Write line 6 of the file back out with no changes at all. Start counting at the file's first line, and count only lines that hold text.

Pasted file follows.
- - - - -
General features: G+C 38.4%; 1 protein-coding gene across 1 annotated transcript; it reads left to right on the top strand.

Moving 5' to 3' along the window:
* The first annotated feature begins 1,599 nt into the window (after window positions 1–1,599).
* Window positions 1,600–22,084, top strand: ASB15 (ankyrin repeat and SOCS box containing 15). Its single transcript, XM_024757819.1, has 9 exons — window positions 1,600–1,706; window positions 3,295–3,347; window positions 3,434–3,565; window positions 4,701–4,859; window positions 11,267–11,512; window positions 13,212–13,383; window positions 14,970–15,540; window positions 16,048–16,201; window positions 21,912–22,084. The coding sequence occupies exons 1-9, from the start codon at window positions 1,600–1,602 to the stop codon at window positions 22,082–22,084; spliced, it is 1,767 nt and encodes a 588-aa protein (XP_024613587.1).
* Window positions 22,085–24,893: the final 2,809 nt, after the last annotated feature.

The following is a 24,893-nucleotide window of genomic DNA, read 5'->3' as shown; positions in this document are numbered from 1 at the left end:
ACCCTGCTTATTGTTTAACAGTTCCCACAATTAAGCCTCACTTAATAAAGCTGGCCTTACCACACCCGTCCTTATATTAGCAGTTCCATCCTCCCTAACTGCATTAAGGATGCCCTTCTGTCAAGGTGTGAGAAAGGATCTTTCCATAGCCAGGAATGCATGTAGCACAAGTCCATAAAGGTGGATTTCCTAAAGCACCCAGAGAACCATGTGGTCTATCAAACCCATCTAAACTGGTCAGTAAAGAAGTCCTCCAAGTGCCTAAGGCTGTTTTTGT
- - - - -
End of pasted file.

The following is a 24,893-nucleotide window of genomic DNA, read 5'->3' as shown; positions in this document are numbered from 1 at the left end: